This work was approved by the Internal Ethics Committee in Animal Experimentation (CEUA) of Fundação Oswaldo Cruz (FIOCRUZ) (Protocol p-0297-06). The animals were kept in appropriate cages with free access to water and food in a temperature-controlled room (24°C) with light/dark cycle (12 h light from 7:00 a.m.) at the Animal Facilities at the René Rachou Institute/FIOCRUZ. Nasal skin fragments were used for 78 (72 infected + 6 controls) male guinea pigs, 3 weeks old. Those were divided in four experimental groups including: (1) 18 animals (L88 strain); (2) 18 animals (L88 + SGE); (3) 18 animals (Cobaia strain) and (4) 18 animals (Cobaia strain + SGE). Negative controls included: two animals (salina), two animals (no inoculation), and two animals (SGE only). Animals were inoculated by needle with 0.1 mL of salina containing 1× 105 promastigotes in the presence/absence of SGE from 1/2 gland as previously reported (Paranaíba et al., 2015). Animals were followed for 12 weeks and euthanized (3 per group) every 2 weeks for histological evaluation.
Histological Evaluation, Immunohistochemistry, and Morphometry
Nasal skin fragments of experimentally infected animals were collected and fixed in 10% buffered formalin solution pH 7.2 for 72 h, as described by Alves et al. (2013). The paraffin blocks containing the skin fragments were cut using a microtome in the thickness of 3–4 μm and mounted on slides. These slides were designed for histological analysis following routine histology techniques (Hematoxylin and Eosin – H & E). Immunohistochemistry (IHC) was performed for parasite detection using canine hyper serum as the probing antibody (Tafuri et al., 2004). For macrophage detection, mAbs L1/calprotectin [Mouse anti Human Anti-L1 (Calprotectin) 1/100 MCA 874G – Serotec] and CD163 (Rb antiCD163 1/100 REF: E 18684 – Spring) were used (Stříž and Trebichavský, 2004; Goto et al., 2008). The histological slides were analyzed under light microscopy and alterations were classified, semi-quantitatively, taking into account the intensity of the affected fragments, being classified as: discrete (<25%), moderate (25–50%) and intense (>50%) (Figueiredo et al., 2010; Table 1). All images were visualized using the QuiColor 3 microchamber (Olympus®, Pennsylvania, United States) and scanned BX 40 (Olympus®) microscope (magnification 40×). For morphometric semi-quantitative analysis, 25 fields of each slide were randomly photographed. Quantification of parasitism and mononuclear cells for both strains of L. enriettii were performed in KS300 software. Data were analyzed using GraphPad Prism 5.0. Statistical analyses used Kruskal–Wallis test followed by Dunn’s post-test. P-values <0.05 were considered statistically significant.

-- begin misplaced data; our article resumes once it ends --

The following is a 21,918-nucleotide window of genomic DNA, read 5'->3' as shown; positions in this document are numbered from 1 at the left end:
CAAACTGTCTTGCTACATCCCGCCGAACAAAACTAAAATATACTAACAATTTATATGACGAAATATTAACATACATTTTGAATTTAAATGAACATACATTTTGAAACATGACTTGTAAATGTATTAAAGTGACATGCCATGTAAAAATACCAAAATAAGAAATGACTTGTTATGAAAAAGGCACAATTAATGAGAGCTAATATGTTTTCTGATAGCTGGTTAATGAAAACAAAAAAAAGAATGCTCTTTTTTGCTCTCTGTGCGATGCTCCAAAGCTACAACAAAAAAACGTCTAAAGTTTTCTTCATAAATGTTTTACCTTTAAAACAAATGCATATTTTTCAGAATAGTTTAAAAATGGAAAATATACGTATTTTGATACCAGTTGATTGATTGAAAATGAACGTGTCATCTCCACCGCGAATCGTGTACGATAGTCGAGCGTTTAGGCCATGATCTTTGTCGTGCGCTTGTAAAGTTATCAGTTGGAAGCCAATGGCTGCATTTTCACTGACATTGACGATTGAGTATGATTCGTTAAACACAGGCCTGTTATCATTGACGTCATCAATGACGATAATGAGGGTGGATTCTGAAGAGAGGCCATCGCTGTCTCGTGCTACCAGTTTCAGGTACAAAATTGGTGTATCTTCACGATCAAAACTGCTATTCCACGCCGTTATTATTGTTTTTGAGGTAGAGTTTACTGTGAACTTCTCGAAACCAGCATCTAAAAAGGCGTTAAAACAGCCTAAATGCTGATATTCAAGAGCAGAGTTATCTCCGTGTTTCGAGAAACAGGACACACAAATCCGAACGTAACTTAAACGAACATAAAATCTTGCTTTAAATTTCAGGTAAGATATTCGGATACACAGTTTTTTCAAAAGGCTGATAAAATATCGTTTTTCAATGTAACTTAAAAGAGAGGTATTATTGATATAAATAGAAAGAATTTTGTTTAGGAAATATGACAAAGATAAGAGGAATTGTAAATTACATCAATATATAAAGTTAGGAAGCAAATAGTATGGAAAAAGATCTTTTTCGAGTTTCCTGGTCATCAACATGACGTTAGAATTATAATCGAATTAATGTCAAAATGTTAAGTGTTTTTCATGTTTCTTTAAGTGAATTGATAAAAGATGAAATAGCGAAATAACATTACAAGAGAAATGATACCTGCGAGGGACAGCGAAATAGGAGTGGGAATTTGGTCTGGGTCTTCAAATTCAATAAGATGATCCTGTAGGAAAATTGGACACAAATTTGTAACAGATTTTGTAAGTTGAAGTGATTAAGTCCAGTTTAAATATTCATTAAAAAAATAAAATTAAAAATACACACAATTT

Macroscopic/Microscopic Evaluation and Morphometry
Under macroscopic analysis, we observed skin lesions in all infected animals (Figures 1B–F) except in an uninfected control (Figure 1A). As expected, some L88-infected C. porcellus developed ulcerative/nodular cutaneous lesions (18/18) in the 5th–6th weeks PI (Figures 1B,E,F). However, some L88-infected animals (9/18) did not exhibit ulcerated lesion showing a marked nodule exhibiting hyperemia (Figure 1D). Cobaia-infected animals developed a non-ulcerated nodular lesion (Figure 1C, white circle) regardless of the presence/absence of SGE. In the presence of SGE, L88 lesions were smaller in size (Figure 1G). Lesions started to heal usually 8–10 weeks PI and healing was faster in the group exposed to SGE + parasites.